The authors of an editorial published recently in Rehabilitation Psychology challenge a trend toward erasure of the term “disability” in hopes to improve disability cultural competency.
“Attempts to avoid the use of the word ‘disability’ and couch discussions in positive terminology or euphemisms can have unintended consequences,” says Carrie Pilarski, PhD, an assistant professor of clinical psychology in the Michigan Medicine Department of Physical Medicine and Rehabilitation, in a media release from Michigan Medicine – University of Michigan.
“Avoiding the term reinforces the idea that disability is a negative or undesired state.”
While the term “disability” is widely used and universally accepted, often there are other terms substituted, such as “differently abled,” “special needs,” and “physically challenged.”
“People use these terms because they see them as accentuating the strengths of people with disabilities,” she adds. “But despite the good intention, these terms are euphemisms that deny recognition of disability as a valued aspect of diversity and identity.”
In the commentary, Pilarski and her co-authors analyze the history of disability language, attitudes around disability language and disability as an identity, to demonstrate why the term “disability” is an important part of disability culture.
While Pilarski notes that avoiding the term “disability” has the unintended consequence of reinforcing ideas that disability is negative, the authors also explain the harmful effects of focusing on individuals with disabilities as inspirational.
“We want readers to understand that there is such a thing as ‘inspiration porn’ and this serves to objectify individuals with disabilities for inspiration,” she shares. “We also discuss balancing using person-first and identity-first language to help support the recognition that disability is an aspect of identity.”
In addition, the authors discuss the role of social media in disability identity and social justices.
“Social media has truly invigorated the disability justice movement,” Pilarski continues, in the release. “There have been many viral hashtags for disability issues, such as #cripthevote, #iamapreexistingcondition and #thisiswhatdisabilitylookslike, that have helped not only with personal identity, but with highlighting the culture and recognizing the history of oppression, especially at a time when disability rights and services are being rolled back on a national level.”
A campaign created to reclaim the term “disability” is #SayTheWord, the authors continue.
“#SayTheWord was created by people with disabilities to claim the term disability as a valued aspect of diversity, support solidarity within the disability community, and encourage those without a disability to stop tiptoeing around the term and use it,” Pilarski says.
“This campaign is very much encouraging disabled people to reclaim our identities, our community and our pride.”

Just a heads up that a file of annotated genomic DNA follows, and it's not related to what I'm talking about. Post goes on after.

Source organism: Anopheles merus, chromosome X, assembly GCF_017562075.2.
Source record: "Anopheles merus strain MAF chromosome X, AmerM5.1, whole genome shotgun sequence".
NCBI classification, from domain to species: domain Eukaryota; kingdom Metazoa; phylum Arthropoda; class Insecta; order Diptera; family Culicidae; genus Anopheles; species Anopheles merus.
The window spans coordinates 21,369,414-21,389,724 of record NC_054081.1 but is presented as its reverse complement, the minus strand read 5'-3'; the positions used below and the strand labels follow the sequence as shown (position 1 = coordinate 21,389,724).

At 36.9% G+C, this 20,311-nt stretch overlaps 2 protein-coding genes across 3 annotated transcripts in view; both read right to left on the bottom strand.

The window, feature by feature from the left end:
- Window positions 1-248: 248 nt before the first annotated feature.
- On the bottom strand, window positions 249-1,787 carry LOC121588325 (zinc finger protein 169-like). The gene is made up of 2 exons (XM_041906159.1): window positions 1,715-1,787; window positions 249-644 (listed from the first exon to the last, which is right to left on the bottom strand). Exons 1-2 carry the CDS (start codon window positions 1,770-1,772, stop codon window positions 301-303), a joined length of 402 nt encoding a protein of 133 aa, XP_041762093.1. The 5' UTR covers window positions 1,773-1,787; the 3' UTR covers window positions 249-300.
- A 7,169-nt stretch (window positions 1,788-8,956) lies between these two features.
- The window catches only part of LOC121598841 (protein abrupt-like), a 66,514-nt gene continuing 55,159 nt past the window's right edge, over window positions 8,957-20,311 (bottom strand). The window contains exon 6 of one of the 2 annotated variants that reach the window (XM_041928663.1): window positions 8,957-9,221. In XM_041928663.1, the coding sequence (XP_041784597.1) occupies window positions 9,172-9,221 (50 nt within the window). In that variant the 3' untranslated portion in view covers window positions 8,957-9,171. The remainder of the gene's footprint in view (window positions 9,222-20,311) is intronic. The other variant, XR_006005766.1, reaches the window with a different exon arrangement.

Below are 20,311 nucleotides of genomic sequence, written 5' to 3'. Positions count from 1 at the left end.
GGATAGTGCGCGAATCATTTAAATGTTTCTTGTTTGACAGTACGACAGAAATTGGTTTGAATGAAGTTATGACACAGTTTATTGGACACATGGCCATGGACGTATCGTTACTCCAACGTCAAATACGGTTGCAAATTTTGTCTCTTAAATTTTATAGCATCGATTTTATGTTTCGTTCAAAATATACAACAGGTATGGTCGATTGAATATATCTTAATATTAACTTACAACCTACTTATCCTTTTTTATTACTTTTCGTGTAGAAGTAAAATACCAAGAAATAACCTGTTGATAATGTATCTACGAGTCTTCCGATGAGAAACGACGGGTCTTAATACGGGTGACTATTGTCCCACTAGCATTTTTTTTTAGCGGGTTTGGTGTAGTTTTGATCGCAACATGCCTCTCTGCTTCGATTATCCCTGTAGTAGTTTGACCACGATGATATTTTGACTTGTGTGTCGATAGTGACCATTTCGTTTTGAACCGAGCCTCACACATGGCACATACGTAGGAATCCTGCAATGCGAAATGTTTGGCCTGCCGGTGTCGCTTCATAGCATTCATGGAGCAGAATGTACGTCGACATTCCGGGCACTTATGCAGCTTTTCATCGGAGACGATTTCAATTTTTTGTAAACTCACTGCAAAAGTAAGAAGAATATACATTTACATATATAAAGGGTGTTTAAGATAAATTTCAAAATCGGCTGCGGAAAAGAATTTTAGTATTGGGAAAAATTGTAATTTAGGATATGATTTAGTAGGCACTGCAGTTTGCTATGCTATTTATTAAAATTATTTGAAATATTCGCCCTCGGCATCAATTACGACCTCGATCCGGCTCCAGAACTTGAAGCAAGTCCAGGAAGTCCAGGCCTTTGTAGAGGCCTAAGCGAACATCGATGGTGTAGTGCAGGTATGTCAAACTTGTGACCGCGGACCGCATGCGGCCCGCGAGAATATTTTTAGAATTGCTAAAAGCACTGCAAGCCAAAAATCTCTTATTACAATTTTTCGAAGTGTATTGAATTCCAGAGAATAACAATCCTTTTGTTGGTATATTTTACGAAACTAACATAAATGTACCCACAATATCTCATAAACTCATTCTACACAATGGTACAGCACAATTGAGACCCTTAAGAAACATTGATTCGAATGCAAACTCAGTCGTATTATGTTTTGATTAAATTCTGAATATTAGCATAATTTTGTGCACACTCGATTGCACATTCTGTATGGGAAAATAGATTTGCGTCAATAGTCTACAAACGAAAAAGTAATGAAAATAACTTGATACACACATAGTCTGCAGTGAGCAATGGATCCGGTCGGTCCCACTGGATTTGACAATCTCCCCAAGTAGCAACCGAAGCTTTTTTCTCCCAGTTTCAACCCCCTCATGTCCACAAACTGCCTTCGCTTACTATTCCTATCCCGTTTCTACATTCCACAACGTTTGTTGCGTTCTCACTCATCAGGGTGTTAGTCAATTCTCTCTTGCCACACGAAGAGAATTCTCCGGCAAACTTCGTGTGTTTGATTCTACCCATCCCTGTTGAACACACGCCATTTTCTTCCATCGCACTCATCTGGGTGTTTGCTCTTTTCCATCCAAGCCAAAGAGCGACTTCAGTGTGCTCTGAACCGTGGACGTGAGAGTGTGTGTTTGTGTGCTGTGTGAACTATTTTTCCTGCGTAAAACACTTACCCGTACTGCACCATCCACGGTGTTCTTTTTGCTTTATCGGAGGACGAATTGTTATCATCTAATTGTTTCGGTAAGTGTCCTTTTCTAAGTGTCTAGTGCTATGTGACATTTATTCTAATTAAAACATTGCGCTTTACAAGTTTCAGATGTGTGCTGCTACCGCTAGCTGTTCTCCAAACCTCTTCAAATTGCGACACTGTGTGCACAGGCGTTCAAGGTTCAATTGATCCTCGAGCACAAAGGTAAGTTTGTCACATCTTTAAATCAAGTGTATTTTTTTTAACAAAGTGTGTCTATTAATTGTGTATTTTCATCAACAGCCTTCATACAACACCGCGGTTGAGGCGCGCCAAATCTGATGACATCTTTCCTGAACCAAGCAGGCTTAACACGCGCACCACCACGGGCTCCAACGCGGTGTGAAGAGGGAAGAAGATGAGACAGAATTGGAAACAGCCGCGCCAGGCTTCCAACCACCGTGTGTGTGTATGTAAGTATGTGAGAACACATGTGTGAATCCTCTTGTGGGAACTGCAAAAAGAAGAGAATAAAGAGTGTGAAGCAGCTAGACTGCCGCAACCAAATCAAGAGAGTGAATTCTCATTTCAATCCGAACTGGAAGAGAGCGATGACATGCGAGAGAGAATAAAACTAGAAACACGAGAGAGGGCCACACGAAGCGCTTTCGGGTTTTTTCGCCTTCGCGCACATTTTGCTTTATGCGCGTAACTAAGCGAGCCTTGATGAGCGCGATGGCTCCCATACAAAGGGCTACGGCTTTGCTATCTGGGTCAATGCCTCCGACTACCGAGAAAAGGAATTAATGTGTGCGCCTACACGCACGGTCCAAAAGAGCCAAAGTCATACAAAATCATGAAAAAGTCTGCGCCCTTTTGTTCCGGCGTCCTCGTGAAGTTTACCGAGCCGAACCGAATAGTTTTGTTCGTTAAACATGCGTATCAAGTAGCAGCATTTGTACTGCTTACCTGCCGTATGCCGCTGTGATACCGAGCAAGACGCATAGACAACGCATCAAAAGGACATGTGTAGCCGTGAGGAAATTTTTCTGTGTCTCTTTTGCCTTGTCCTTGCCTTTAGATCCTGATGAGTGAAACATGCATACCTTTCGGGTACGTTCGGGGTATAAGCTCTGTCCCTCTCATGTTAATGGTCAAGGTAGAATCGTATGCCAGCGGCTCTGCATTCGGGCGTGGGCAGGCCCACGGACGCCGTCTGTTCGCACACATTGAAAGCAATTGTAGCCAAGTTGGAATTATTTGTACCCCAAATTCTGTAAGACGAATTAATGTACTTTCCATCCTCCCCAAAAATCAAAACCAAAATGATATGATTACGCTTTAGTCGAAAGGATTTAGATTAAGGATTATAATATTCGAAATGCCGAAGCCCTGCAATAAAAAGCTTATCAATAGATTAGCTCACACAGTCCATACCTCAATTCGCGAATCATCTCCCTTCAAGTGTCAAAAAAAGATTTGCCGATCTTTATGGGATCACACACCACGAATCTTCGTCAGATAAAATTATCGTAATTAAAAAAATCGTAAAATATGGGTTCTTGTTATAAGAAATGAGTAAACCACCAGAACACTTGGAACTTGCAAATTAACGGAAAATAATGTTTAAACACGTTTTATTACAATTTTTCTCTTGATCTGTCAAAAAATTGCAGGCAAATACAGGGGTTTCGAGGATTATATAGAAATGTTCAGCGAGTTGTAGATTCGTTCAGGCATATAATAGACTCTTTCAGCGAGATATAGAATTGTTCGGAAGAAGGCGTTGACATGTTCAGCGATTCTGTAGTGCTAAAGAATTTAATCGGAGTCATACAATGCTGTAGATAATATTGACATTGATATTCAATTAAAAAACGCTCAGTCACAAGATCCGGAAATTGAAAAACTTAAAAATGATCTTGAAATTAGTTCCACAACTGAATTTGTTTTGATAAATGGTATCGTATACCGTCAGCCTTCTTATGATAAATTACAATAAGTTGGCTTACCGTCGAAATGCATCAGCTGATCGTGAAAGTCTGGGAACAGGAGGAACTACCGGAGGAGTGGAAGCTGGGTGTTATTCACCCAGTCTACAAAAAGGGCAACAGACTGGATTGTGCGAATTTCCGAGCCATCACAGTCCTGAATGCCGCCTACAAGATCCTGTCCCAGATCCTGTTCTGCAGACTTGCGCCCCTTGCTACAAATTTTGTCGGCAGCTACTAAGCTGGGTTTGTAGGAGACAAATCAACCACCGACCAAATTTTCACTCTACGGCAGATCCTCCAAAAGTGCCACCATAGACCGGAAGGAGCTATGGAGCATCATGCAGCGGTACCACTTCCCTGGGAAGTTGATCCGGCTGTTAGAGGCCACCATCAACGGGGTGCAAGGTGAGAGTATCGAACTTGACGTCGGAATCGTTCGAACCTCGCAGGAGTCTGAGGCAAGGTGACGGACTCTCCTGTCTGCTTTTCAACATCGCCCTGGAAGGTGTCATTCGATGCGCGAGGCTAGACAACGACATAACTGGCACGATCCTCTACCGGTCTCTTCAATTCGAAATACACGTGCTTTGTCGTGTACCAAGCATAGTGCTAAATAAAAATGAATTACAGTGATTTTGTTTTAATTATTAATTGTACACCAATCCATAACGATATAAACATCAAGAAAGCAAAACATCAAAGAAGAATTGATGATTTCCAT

The #SayTheWord movement is also helping to highlight social injustices in the disability community, the authors note, in the commentary.
“We also discuss in the commentary the role of psychology in supporting the understanding of disability as an aspect of diversity with social justice implications similar to other marginalized groups, such as the Black Lives Matter movement and the Me Too movement,” Pilarski comments.
“We’re not trying to make comparisons or to equate experiences when we reference these other groups,” she says. “We’re saying that failure to recognize disability as an aspect of diversity, similar to other marginalized groups, also has unintended consequences of reducing supports available for individuals with disabilities and their formation of a positive disability identity.”
The authors hope their commentary sparks more conversation between the disability community and mainstream media and improves cultural competency.
“Being reflective and understanding the sociopolitical implications of language on disability serves as a call to action for clinicians, educators, and all disability allies to normalize the word ‘disability’ and challenge the stigma associated with it. We should speak out against offensive language and the tendency to replace the word disability with euphemisms or using disability for inspiration,” Pilarski shares.
“Psychologists and other providers or mentors should honor others’ language preference while opening up a dialogue about the underlying attitudes and beliefs that shape their preferred selection of terminology.
“We hope that future research can center on disabled voices in order to support solidarity in the disability community, pride in disability identity and activism for social justice with reclaiming equal access and rights in legislation and policies,” she concludes.
[Source(s): Michigan Medicine – University of Michigan, EurekAlert]